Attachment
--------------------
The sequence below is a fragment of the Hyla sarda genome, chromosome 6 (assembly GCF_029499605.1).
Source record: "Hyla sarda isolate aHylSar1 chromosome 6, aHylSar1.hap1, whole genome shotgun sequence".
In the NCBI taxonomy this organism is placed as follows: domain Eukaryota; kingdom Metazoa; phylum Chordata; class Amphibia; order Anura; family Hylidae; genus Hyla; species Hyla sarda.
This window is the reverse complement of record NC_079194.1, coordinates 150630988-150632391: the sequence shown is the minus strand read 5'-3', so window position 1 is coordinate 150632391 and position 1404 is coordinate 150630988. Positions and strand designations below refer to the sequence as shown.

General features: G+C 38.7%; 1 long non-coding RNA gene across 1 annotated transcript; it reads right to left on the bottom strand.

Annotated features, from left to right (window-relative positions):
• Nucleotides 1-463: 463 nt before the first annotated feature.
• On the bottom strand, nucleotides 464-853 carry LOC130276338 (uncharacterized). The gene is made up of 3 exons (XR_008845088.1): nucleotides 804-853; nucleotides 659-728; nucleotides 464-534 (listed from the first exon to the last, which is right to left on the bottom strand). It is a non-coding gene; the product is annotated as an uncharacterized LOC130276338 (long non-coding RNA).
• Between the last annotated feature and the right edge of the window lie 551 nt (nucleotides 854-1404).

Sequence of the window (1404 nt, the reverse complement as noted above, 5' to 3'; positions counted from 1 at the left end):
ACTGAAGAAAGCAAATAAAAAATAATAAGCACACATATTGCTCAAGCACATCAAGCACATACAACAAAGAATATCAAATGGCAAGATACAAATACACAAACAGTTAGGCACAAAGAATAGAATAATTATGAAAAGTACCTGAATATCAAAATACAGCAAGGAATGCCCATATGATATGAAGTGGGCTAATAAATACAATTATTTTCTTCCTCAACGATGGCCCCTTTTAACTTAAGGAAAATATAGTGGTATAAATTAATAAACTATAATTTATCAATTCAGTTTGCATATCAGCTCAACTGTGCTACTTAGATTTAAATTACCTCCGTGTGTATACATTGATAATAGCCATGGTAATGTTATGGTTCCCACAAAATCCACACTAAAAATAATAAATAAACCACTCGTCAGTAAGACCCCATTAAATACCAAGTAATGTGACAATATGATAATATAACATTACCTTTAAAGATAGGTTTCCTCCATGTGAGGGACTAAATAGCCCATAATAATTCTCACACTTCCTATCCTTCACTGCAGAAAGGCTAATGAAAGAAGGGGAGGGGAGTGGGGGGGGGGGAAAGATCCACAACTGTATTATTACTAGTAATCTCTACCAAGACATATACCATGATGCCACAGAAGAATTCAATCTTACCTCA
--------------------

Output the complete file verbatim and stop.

The sequence below is a fragment of the Hyla sarda genome, chromosome 6 (assembly GCF_029499605.1).
Source record: "Hyla sarda isolate aHylSar1 chromosome 6, aHylSar1.hap1, whole genome shotgun sequence".
In the NCBI taxonomy this organism is placed as follows: domain Eukaryota; kingdom Metazoa; phylum Chordata; class Amphibia; order Anura; family Hylidae; genus Hyla; species Hyla sarda.
This window is the reverse complement of record NC_079194.1, coordinates 150630988-150632391: the sequence shown is the minus strand read 5'-3', so window position 1 is coordinate 150632391 and position 1404 is coordinate 150630988. Positions and strand designations below refer to the sequence as shown.

General features: G+C 38.7%; 1 long non-coding RNA gene across 1 annotated transcript; it reads right to left on the bottom strand.

Annotated features, from left to right (window-relative positions):
• Nucleotides 1-463: 463 nt before the first annotated feature.
• On the bottom strand, nucleotides 464-853 carry LOC130276338 (uncharacterized). The gene is made up of 3 exons (XR_008845088.1): nucleotides 804-853; nucleotides 659-728; nucleotides 464-534 (listed from the first exon to the last, which is right to left on the bottom strand). It is a non-coding gene; the product is annotated as an uncharacterized LOC130276338 (long non-coding RNA).
• Between the last annotated feature and the right edge of the window lie 551 nt (nucleotides 854-1404).

Sequence of the window (1404 nt, the reverse complement as noted above, 5' to 3'; positions counted from 1 at the left end):
ACTGAAGAAAGCAAATAAAAAATAATAAGCACACATATTGCTCAAGCACATCAAGCACATACAACAAAGAATATCAAATGGCAAGATACAAATACACAAACAGTTAGGCACAAAGAATAGAATAATTATGAAAAGTACCTGAATATCAAAATACAGCAAGGAATGCCCATATGATATGAAGTGGGCTAATAAATACAATTATTTTCTTCCTCAACGATGGCCCCTTTTAACTTAAGGAAAATATAGTGGTATAAATTAATAAACTATAATTTATCAATTCAGTTTGCATATCAGCTCAACTGTGCTACTTAGATTTAAATTACCTCCGTGTGTATACATTGATAATAGCCATGGTAATGTTATGGTTCCCACAAAATCCACACTAAAAATAATAAATAAACCACTCGTCAGTAAGACCCCATTAAATACCAAGTAATGTGACAATATGATAATATAACATTACCTTTAAAGATAGGTTTCCTCCATGTGAGGGACTAAATAGCCCATAATAATTCTCACACTTCCTATCCTTCACTGCAGAAAGGCTAATGAAAGAAGGGGAGGGGAGTGGGGGGGGGGGAAAGATCCACAACTGTATTATTACTAGTAATCTCTACCAAGACATATACCATGATGCCACAGAAGAATTCAATCTTACCTCA